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Mitt Romney. Photo: INA FASSBENDER/AFP via Getty Images

Sen. Mitt Romney (R-Utah) is expected to support a subpoena for records related to the work of former Vice President Joe Biden's son Hunter for Ukrainian energy firm Burisma, CNN reports.

Why it matters: Romney's plans emerged just one day after he expressed concern that the investigation "appears" politically motivated, aimed at hurting Joe Biden's presidential run. But a spokesperson for Romney said on Friday the senator changed his mind after Senate Homeland Security Committee Chairman Ron Johnson (R-Wis.) assured him the probe will be handled behind closed doors.

Where it stands: Romney split with the GOP last month when he voted to convict President Trump in the Senate impeachment trial. However, Republicans already had enough votes to secure Trump's acquittal.

  • In this case, his likely vote in favor of a subpoena could be critical for Republicans, who have an 8-6 majority on the committee. If he were the sole Republican defector, the motion would fail in a 7-7 tie.

The big picture: Johnson's investigation comes as Senate Finance Chair Chuck Grassley (R-Iowa) has also embarked on an effort to obtain documents related to the Bidens and Burisma.

What they're saying: “Sen. Romney has expressed his concerns to Chairman Johnson, who has confirmed that any interview of the witness would occur in a closed setting without a hearing or public spectacle," Romney's spokeswoman Liz Johnson said. "He will therefore vote to let the chairman proceed to obtain the documents that have been offered.”

What to watch: The Senate Homeland Security Committee is scheduled to vote next Wednesday on the subpoena related to the panel's probe of conflict-of-interest allegations against the Bidens.

Go deeper

AP: Justice Dept. rescinds "zero tolerance" policy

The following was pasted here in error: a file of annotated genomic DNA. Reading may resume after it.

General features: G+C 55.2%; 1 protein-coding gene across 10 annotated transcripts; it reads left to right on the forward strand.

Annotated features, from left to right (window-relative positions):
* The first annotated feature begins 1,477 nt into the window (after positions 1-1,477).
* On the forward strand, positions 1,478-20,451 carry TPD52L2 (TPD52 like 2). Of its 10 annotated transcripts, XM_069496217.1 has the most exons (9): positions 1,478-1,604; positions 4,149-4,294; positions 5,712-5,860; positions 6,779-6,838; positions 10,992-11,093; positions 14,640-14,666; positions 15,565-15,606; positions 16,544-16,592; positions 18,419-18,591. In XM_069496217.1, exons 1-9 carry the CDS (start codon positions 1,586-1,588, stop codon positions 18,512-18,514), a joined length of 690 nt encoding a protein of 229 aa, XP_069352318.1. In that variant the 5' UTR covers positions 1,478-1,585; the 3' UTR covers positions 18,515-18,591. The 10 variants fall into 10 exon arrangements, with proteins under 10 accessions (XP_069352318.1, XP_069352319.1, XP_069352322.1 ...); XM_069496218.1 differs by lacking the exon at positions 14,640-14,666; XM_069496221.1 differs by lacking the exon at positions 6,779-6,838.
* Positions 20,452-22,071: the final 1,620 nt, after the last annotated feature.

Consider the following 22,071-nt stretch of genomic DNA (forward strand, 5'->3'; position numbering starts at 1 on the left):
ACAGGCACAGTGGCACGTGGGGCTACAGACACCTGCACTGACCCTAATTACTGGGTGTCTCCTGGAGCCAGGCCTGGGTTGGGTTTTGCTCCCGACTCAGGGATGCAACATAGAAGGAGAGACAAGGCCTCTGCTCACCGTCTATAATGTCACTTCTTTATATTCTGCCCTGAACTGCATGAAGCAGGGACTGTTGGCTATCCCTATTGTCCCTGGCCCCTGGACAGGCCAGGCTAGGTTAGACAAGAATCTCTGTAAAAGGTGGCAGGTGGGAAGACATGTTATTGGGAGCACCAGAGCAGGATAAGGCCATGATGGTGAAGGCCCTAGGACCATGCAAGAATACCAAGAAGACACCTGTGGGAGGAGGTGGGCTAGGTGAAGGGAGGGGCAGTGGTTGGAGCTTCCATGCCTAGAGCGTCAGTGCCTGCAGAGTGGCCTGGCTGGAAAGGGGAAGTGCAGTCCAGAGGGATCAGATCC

A young girl waves to onlookers through the fence at the US-Mexico border wall at Friendship Park in San Ysidro, California in Nov. 2018. Photo: Sandy Huffaker/AFP via Getty Images

President Biden's acting Attorney General Monty Wilkinson issued a memo on Tuesday to revoke the Trump administration's "zero tolerance" immigration policy, which separated thousands of migrant children from their families at the U.S.-Mexico border, AP first reported.

Driving the news: A recent report by Justice Department Inspector General Michael Horowitz emphasized the internal chaos at the agency over the implementation of the policy, which resulted in 545 parents separated from their children as of October 2020.

Biden picks up his pen to change the tone on racial equity

Vice President Harris looks on as President Biden signs executives orders related to his racial equity agenda. Photo: Doug Mills-Pool/Getty Images

President Biden is making a down payment on racial equity in a series of executive orders dealing with everything from private prisons to housing discrimination, treatment of Asian Americans and relations with indigenous tribes.

The big picture: Police reform and voting rights legislation will take time to pass in Congress. But with the stroke of his pen, one week into the job Biden is taking steps within his power as he seeks to change the tone on racial justice from former President Trump.

Most Senate Republicans join Rand Paul effort to dismiss Trump's 2nd impeachment trial

Photo: Joshua Roberts-Pool/Getty Images

Forty-five Senate Republicans, including Minority Leader Mitch McConnell, supported an effort to dismiss former President Trump's second impeachment trial.

Why it matters: The vote serves as a precursor to how senators will approach next month's impeachment trial, making it highly unlikely the Senate will vote to convict. The House impeached Trump for a second time for "incitement of insurrection" following events from Jan 6. when a pro-Trump mob stormed the Capitol.